The Autobiography of an Ex-Colored Man

Reception and later criticism

Knowing, as we do today, the multiple obstacles successfully surmounted by the black community it is hard to accept the premise that it is "most natural" to marry a lighter skinned person in order to advance one's position in society. At the same time it is hard to fault the desire to live a relatively happy, and by far safer, life as a "white man."

—David Burn (Poet, Critic, and Storyteller), "Economic necessity and Racial Identity in The Autobiography of An Ex-Colored Man"

This scene is interesting not so much for the way the stereotypical attitudes of the Northerner and Southerner are depicted, but rather for what it fails to disclose and for the way the Jew and the narrator himself are positioned as the scene unfolds. What the narrator does not reveal is that the smoking-compartment is, undoubtedly, for whites only. This is, after all, a portrayal of the Deep South at the turn of the twentieth century. The narrator is clearly "passing." As a "black" man, he would be denied access to such a space, a (purportedly) all-white and all-male hegemonic site. It is only by virtue of his "light skin" and the assumption of whiteness that he is privy to the discussion at all.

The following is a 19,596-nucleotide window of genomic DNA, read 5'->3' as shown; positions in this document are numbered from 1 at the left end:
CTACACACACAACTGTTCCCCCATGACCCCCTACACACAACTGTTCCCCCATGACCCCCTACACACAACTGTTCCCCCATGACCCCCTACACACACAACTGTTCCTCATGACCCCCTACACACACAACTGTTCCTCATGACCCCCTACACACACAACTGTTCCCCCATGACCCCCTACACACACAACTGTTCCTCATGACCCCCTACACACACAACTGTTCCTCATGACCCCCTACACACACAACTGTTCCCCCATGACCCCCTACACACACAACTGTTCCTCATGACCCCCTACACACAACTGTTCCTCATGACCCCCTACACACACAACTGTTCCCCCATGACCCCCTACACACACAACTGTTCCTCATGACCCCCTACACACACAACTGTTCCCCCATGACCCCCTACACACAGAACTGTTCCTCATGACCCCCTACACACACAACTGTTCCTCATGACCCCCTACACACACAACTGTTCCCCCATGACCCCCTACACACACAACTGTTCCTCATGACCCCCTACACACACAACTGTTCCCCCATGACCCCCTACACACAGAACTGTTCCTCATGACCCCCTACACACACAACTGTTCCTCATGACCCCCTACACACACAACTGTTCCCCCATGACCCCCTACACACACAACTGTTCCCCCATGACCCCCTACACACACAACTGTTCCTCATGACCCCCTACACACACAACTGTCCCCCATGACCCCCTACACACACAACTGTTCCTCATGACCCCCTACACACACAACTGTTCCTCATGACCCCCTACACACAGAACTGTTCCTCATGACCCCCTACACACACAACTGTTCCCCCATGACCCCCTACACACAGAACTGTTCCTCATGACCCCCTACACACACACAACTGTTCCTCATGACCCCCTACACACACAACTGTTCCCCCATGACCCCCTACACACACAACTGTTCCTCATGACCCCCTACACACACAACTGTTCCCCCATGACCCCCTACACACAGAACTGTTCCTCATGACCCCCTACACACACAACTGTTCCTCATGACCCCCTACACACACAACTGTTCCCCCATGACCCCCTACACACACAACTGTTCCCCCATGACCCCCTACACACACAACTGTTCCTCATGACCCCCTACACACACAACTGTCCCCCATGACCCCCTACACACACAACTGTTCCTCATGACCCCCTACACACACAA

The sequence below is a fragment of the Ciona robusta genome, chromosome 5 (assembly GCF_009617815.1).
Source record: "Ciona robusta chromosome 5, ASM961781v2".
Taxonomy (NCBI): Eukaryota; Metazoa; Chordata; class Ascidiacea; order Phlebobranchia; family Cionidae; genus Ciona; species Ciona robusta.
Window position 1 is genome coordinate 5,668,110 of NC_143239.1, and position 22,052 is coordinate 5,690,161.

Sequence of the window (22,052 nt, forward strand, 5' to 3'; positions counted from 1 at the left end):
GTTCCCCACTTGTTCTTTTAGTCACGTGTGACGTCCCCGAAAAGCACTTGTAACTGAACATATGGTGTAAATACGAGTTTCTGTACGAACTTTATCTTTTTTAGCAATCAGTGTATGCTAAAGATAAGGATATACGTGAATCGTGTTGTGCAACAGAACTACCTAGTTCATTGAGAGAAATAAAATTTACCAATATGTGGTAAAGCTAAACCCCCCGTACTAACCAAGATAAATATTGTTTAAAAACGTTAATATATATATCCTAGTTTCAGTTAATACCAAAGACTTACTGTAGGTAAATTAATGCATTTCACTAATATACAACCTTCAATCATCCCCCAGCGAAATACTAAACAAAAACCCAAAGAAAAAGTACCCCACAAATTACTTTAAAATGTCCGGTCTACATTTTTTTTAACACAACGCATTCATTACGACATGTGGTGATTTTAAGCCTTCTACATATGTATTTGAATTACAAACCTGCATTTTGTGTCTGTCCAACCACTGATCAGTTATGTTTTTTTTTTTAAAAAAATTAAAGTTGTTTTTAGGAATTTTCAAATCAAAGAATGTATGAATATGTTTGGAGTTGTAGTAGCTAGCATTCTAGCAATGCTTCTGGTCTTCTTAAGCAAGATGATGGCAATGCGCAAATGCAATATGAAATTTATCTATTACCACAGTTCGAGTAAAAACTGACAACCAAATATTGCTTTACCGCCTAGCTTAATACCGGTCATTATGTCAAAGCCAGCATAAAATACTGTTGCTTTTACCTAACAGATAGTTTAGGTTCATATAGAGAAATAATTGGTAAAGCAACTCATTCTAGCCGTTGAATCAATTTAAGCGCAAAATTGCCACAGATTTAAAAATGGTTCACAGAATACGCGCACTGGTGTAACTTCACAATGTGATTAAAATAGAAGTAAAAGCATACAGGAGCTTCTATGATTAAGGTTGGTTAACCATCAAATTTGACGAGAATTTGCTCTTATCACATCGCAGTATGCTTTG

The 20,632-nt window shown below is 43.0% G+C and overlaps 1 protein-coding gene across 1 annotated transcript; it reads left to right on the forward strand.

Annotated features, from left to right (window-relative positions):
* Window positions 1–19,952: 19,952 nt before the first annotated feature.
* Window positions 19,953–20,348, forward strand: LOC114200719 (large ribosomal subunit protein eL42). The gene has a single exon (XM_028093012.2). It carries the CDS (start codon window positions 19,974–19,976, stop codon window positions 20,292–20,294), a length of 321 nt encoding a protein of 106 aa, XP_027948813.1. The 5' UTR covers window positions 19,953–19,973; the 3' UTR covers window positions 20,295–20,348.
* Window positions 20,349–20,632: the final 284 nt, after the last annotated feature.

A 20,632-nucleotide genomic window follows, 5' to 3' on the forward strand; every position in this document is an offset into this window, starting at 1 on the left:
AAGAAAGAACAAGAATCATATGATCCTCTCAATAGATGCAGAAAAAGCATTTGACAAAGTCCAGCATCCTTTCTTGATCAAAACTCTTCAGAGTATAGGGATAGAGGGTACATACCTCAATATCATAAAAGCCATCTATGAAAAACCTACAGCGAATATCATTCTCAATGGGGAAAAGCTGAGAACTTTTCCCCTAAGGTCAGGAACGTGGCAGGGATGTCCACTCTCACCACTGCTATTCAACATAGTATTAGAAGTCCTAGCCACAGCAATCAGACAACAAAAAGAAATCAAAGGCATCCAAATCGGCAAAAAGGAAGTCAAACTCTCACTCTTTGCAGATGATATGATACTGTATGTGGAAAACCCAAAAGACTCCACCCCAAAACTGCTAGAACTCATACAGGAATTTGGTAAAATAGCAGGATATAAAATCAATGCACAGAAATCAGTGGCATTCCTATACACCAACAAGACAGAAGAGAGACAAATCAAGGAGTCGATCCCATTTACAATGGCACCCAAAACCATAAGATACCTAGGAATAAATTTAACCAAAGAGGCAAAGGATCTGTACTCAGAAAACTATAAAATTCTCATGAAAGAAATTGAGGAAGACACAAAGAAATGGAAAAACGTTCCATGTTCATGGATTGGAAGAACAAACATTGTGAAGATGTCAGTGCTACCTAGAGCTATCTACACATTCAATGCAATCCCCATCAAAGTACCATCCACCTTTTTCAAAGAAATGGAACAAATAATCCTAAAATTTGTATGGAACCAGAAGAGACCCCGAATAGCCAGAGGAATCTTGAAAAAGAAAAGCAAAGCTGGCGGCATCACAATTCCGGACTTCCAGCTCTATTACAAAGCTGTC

—Catherine Rottenberg, "Race and ethnicity in The Autobiography of an Ex-Colored Man and The Rise of David Levinsky: the performative difference"

The impetus fueling Johnson's narrative experiment seems clearer if one summons to view the African-American male writerly tradition. In his own autobiography, 'Along This Way (1933),' Johnson maintains that he expected that the title, 'The Autobiography of an Ex-Colored Man,' would immediately reveal the work's ironic inflections and implicit relationship to prevailing discourses on black male subjectivity. He writes: "When I chose the title, it was without the slightest doubt that its meaning would be perfectly clear to anyone." (238). Although Johnson's ironic title borders on satire, the discursive subversion marked by satire is meaningless without a clear contextualization of the black male literary enterprise upon which satire would, as it were, "signify."

—Heather Russell Andrade, "Revising critical judgments of The Autobiography of an Ex-Colored Man"

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